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Tuesday, November 10, 2020

Has Johnson already broken the UK's relationship with Biden

The sound of quiet despairing sobs in Number Ten Downing Street is that of a government that has backed the wrong horse in the US election and lost its shirt and much more as well in the process. 

Brexit was predicated on the promise of Trump giving us a good trade deal, no matter how unlikely that actually was, but not only is Biden not obligated to the British Prime Minister in the same way as the man he beat, but all the signs are that he dislikes Johnson intensely and will not be in any hurry to do him any favours.

The Times sets out Johnson's problem in stark terms. They highlight comments by one of Biden’s campaign team at the weekend, in which he accused Johnson of making “racist comments” in the past, compared Britain’s immigration policies to Trump’s and criticised British ministers’ stance towards Black Lives Matter:

“They do not think Boris Johnson is an ally,” the Democratic source said. “They think Britain is an ally. But there will be no special relationship with Boris Johnson.”

A senior US politician who is expected to take a job in the Biden administration recently told a British friend those views were shared by Harris. “If you think Joe hates him, you should hear Kamala,” the senior figure said.

Biden’s ire dates to comments Johnson made during the EU referendum, when he wrote that Obama’s decision to remove a bust of Winston Churchill from the Oval Office was a “symbol of the part-Kenyan president’s ancestral dislike of the British empire”.

Tommy Vietor, a former Obama press aide, responded to Johnson’s congratulatory tweet last night by calling him a “shapeshifting creep”, adding: “We will never forget your racist comments about Obama and slavish devotion to Trump.”

The source said: “Biden’s got a long memory and Boris is not in his good books. Biden and Obama are like family. Many of the people around Biden have been talking about Boris Johnson. The Kenyan remark has never gone away. They see Boris and [Dominic] Cummings like Trump and Bannon.”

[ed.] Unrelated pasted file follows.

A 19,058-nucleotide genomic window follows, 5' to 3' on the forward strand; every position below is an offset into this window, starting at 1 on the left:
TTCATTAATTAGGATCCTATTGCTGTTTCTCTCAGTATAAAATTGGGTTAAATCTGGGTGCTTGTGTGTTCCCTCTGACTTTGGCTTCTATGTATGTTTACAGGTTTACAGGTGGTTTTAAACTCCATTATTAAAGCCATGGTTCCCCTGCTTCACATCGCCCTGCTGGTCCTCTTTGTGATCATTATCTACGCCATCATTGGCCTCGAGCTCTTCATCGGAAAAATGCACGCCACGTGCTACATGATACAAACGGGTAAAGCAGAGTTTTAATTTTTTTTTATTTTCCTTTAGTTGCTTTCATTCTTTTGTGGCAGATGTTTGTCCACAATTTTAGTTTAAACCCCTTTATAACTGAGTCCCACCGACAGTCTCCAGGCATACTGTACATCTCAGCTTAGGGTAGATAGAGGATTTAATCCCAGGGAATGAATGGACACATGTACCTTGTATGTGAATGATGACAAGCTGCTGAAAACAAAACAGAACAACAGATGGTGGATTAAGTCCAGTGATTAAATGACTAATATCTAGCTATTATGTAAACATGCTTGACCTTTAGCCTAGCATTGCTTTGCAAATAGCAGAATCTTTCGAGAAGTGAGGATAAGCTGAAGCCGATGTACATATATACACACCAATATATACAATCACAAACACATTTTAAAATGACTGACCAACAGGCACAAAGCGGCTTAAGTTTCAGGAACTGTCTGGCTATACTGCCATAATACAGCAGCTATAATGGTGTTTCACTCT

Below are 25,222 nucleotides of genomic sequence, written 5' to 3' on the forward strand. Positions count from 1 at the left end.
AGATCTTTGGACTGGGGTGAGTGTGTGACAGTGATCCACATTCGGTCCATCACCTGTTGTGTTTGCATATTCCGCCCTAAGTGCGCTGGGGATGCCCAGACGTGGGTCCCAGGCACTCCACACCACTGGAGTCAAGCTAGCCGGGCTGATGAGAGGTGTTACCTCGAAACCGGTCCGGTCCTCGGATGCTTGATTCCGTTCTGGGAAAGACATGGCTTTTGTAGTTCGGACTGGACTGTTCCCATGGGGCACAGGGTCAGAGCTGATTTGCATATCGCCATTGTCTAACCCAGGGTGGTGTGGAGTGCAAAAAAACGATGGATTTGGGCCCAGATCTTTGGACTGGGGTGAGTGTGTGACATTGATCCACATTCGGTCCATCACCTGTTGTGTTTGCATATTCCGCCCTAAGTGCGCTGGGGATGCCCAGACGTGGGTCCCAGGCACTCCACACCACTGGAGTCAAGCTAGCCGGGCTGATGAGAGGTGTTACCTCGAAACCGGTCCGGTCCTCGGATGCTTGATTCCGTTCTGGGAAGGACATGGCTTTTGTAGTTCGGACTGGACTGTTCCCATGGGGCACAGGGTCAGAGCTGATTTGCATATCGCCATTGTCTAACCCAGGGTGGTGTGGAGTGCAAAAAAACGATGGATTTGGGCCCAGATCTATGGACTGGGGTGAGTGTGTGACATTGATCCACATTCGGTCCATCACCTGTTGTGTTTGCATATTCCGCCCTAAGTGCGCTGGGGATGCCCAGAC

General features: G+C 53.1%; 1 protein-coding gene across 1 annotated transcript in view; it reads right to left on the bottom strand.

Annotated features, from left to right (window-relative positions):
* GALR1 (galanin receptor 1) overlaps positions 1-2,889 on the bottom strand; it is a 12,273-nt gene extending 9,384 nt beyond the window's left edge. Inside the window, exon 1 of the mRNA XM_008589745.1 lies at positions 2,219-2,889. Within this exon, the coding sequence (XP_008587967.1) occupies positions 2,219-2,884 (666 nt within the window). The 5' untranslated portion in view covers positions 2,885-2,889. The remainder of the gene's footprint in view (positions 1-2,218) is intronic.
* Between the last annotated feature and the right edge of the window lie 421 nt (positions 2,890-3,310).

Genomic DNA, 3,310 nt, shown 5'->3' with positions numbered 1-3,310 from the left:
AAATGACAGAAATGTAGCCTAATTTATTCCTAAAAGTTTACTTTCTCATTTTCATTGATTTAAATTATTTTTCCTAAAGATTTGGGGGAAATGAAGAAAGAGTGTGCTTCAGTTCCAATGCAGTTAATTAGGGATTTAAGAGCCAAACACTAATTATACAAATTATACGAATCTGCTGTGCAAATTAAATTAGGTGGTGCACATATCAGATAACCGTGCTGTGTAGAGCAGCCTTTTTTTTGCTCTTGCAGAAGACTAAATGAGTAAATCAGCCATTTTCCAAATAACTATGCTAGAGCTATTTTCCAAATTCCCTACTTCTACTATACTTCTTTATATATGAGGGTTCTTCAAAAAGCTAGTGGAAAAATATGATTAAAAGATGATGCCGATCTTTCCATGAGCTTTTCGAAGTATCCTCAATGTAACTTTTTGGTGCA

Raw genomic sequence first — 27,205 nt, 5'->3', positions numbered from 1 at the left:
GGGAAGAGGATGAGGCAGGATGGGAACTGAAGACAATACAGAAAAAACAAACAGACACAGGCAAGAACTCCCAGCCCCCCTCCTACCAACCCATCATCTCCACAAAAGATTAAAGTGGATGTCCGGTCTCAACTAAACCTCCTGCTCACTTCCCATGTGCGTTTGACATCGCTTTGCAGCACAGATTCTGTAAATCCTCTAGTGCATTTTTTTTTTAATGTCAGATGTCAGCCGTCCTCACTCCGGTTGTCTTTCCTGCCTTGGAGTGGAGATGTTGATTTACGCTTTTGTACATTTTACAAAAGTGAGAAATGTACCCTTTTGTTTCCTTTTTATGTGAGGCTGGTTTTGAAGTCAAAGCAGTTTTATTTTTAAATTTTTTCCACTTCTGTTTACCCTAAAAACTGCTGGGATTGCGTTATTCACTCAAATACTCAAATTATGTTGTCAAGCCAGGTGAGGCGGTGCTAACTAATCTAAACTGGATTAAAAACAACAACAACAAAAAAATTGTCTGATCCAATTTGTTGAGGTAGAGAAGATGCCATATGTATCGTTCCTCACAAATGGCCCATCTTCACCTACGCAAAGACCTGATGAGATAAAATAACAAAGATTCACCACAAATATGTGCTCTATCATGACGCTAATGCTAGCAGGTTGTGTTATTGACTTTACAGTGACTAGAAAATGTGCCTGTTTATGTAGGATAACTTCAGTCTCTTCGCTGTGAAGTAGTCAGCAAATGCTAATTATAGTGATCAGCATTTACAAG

Johnson’s relationship with Trump, and his past association with the alt-right strategist Steve Bannon, also make him an object of suspicion to Biden and to the Obama-era advisers who will form the core of his White House team, the campaign source said.

In fact, Cummings, Johnson’s most senior aide, has been withering in private about the president, telling colleagues months ago: “Trump is toxic” and urging ministers to keep their distance from him.

Aides said the mood in No 10 last week was one of satisfaction with the election.

But people around Biden, including Ben Rhodes, an Obama adviser now expected to take a national security role, have argued for Johnson to receive the cold shoulder.

In a TV address on Friday, Biden stressed tackling “systematic racism” as a priority. “Leaders who are not seen as allies on race, there will be big problems for those leaders,” the campaign insider said.

“He doesn’t want to work with people who project those views,” the aide said, and he was “shocked at the dismissiveness of black rights” after Dominic Raab, the foreign secretary, called Black Lives Matter protestors taking the knee, “a symbol of subjugation and subordination” and said that he would kneel only before the Queen or when proposing to his wife.

In some ways it is good to see Johnson's dodgy views and past gaffes catching up with him, but it is the UK and those of us who live here who will suffer for a fractured relationship between him and Biden. The sooner Johnson follows Trump out of power the better.

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